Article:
# Why do DFT frequency buckets need to be divided by sample period?

edit: This is my first post in this community. I'm sure that my downvoter had a good reason to do so, but could someone please comment and tell me how I can better format my question?

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I have a DFT algorithm that almost makes sense. The issue is when I go to plot the frequency response. For some reason, the frequency response gets multiplied by the sampling period (see first image).

Understanding this, I can fix it by dividing my frequency response X-axis by sampling period (see second image), but I don't understand why this is an issue in the first place.

Code is posted below - can anyone explain what I am missing? (example uses a 1 Hz sinusoid)

Here's how I think it should work: But here's what I actually have to do to make it work: x_t = sin( 2 * pi * t);     % Input: 1 Hz Sinusoid
s_f = zeros(N,length(x_t)); % Output: Freq spectrum

%%%% init params
T    = 4;     % (sec) time window
dt   = 0.1;   % (sec) sample time

%%%% init comp
N = T / dt;          % (ct) num samples
n = 0 : N - 1;       % (ct) bucket index vector
t = 0 : dt : T - dt; % (sec) time vector
smpl_freq = 1 / dt;          % (Hz) sampling frequency
freq_res = smpl_freq / N;   % (Hz) frequency resolution
f = n * freq_res;    % (Hz) freq. bucket vector
b = 2*pi*(f/N) .* n.';

anlyz_fn = cos(-b) + i * sin(-b);

%%%% run DFT
for k = 1 : N
val = 2 * sum(anlyz_fn(k,:) * x_t.');
s_f(k) = val;
end

%%%% Plot Results
subplot(2,1,1);
plot(t, x_t);

subplot(2,1,2);
stem(f(1:N)/T , abs(s_f(1:N))/N);


I don't know why you got downvoted. This is actually a very pertinent question having to do with normalization conventions.

The most conventional DFT formula is this:

$$X[k] = \sum_{n=0}^{N-1} x[n] e^{-i \frac{2\pi}{N} n k }$$

The $$1/N$$ normalized form is

$$X[k] = \frac{1}{N}\sum_{n=0}^{N-1} x[n] e^{-i \frac{2\pi}{N} n k }$$

And the $$1/\sqrt{N}$$ normalized form is

$$X[k] = \frac{1}{\sqrt{N}}\sum_{n=0}^{N-1} x[n] e^{-i \frac{2\pi}{N} n k }$$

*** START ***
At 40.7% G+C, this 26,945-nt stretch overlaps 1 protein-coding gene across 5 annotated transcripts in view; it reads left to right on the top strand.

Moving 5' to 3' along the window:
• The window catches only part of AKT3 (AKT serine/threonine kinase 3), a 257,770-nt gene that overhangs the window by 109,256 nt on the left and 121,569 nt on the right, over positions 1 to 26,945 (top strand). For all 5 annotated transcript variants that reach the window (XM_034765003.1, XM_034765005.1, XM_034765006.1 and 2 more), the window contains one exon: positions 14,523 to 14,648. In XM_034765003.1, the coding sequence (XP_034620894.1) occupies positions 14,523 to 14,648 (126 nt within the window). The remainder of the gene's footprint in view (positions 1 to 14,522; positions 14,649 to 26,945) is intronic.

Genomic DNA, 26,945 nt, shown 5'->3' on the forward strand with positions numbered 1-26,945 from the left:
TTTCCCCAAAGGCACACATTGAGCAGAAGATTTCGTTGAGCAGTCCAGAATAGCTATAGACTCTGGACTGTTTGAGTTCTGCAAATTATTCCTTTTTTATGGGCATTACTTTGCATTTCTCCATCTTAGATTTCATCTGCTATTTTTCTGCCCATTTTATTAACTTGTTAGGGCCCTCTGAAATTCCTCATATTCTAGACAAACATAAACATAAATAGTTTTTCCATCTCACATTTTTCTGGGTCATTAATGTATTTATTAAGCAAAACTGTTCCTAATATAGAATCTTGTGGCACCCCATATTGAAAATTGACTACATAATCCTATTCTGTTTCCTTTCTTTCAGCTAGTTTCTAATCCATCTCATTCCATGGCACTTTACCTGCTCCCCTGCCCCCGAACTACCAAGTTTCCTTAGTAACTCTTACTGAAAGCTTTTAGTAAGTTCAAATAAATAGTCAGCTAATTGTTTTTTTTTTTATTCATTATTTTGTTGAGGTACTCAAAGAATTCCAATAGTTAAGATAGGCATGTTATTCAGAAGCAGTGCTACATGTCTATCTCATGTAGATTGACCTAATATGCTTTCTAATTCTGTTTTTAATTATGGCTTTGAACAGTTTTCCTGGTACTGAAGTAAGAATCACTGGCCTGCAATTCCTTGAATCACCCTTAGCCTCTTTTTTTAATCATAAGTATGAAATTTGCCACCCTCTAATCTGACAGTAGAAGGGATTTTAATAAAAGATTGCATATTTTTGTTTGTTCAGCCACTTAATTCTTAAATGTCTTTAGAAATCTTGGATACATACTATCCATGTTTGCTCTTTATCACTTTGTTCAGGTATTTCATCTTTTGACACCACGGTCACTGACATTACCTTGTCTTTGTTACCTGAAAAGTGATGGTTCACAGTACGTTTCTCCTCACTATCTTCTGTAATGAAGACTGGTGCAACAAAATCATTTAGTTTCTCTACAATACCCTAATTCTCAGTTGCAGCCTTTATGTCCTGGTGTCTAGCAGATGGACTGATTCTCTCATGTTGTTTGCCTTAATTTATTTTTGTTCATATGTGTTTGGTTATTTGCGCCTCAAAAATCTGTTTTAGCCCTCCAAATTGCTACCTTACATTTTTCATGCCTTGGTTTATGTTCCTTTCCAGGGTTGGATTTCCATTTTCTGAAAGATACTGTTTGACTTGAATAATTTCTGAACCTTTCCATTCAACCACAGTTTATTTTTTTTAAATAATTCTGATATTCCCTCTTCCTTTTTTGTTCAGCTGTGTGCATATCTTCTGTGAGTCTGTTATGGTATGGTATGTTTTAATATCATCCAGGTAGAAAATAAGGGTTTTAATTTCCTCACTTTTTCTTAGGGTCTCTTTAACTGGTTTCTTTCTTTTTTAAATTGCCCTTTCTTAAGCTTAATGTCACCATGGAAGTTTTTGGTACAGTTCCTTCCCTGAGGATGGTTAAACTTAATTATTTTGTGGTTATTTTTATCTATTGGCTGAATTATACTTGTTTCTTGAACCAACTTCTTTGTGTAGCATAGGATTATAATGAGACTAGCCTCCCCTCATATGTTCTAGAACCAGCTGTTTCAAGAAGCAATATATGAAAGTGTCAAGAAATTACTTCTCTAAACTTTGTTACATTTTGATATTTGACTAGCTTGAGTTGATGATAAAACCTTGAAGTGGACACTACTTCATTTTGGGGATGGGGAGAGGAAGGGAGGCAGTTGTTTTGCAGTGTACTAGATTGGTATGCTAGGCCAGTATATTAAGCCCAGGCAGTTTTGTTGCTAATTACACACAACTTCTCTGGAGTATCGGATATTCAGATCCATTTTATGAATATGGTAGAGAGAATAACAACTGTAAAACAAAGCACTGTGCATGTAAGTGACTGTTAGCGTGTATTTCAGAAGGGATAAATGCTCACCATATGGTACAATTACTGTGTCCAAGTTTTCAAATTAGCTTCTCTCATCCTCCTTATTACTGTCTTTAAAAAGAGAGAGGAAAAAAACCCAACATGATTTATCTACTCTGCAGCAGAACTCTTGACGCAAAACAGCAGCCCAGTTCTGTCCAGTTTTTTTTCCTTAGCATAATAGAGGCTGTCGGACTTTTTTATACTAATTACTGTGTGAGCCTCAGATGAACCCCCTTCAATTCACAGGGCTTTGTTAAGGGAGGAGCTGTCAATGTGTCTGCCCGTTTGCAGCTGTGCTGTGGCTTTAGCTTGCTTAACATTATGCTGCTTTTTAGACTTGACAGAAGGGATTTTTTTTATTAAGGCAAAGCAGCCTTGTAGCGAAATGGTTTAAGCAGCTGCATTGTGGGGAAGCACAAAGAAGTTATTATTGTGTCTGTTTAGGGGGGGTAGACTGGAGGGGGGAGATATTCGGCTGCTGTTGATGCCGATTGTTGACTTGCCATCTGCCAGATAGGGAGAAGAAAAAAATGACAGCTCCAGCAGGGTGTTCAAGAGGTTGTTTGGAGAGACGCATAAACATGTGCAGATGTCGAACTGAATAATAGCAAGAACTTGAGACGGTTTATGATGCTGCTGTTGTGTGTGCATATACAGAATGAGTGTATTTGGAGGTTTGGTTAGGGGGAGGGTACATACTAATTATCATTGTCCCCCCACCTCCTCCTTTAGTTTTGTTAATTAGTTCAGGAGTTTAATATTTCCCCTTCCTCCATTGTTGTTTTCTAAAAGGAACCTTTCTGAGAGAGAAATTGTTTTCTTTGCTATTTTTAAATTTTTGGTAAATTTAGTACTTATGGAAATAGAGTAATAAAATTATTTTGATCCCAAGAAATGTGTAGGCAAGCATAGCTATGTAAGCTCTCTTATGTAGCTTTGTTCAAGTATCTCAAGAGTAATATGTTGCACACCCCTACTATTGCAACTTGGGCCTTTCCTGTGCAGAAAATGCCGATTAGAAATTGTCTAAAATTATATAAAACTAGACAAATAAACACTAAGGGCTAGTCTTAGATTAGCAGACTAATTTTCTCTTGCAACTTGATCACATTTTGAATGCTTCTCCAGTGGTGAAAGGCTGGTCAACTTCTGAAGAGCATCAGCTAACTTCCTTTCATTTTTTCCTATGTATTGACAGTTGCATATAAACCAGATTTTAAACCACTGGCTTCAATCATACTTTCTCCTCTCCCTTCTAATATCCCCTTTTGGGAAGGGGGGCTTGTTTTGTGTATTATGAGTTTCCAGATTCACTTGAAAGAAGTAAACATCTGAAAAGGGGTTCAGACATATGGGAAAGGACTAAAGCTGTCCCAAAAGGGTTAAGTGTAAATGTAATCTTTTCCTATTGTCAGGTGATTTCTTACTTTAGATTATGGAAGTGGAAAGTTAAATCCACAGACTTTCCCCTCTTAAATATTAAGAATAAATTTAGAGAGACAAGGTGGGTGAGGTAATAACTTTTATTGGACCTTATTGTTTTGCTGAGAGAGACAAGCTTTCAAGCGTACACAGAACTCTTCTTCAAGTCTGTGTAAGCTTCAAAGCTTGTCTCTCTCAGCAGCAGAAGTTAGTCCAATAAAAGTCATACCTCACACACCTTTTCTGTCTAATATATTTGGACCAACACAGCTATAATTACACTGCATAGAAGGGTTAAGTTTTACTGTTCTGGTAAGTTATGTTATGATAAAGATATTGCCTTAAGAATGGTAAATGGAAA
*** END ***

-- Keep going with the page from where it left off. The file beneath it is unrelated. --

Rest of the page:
My very strong preference is to use the $$1/N$$ normalized version. This makes the bin values work as you expected them to. It also makes the expected bin values at whole integer frequencies bin count invariant, and leakage values comparable.

If you do not apply a $$1/N$$ in the forward DFT, you will need it on the inverse to get your original signal back. If you put $$1/N$$ on the DFT, then the inverse needs no rescaling (and the bin values serve as coefficients for continuous Fourier series).

The $$1/\sqrt{N}$$ is the "proper mathematical" one as it makes the forward and inverse DFT unitary matrix multiplications. Yeah, nobody does that.

Bottom line, I think the $$1/N$$ normalization should be the standard convention and I write all my blog articles using that definition.

BTW, you will get a magnitude of $$1/2$$ for pure whole integer tones on $$1/N$$ normalized DFTs. The other half is on the other side of the circle.

• i agree, the OP shouldn't have been downvoted. to me, the answer lies with reconciling the DFT definition to the CFT definition using the notion of the Riemann integral. but i would think you multiply by $T$ (if that is the sample period) or by $T/N$ (if $T/N$ is the sampling period) to make it dimensionally consistent with the CFT integral (you know, the $\int ... \mathrm{d}t$). Jan 24 '19 at 20:21
• Thanks a lot, this was really helpful. Actually, I've been trying to get a more efficient algorithm working but cant seem to get it right. Would you mind taking a look? dsp.stackexchange.com/questions/55168/… Jan 29 '19 at 21:17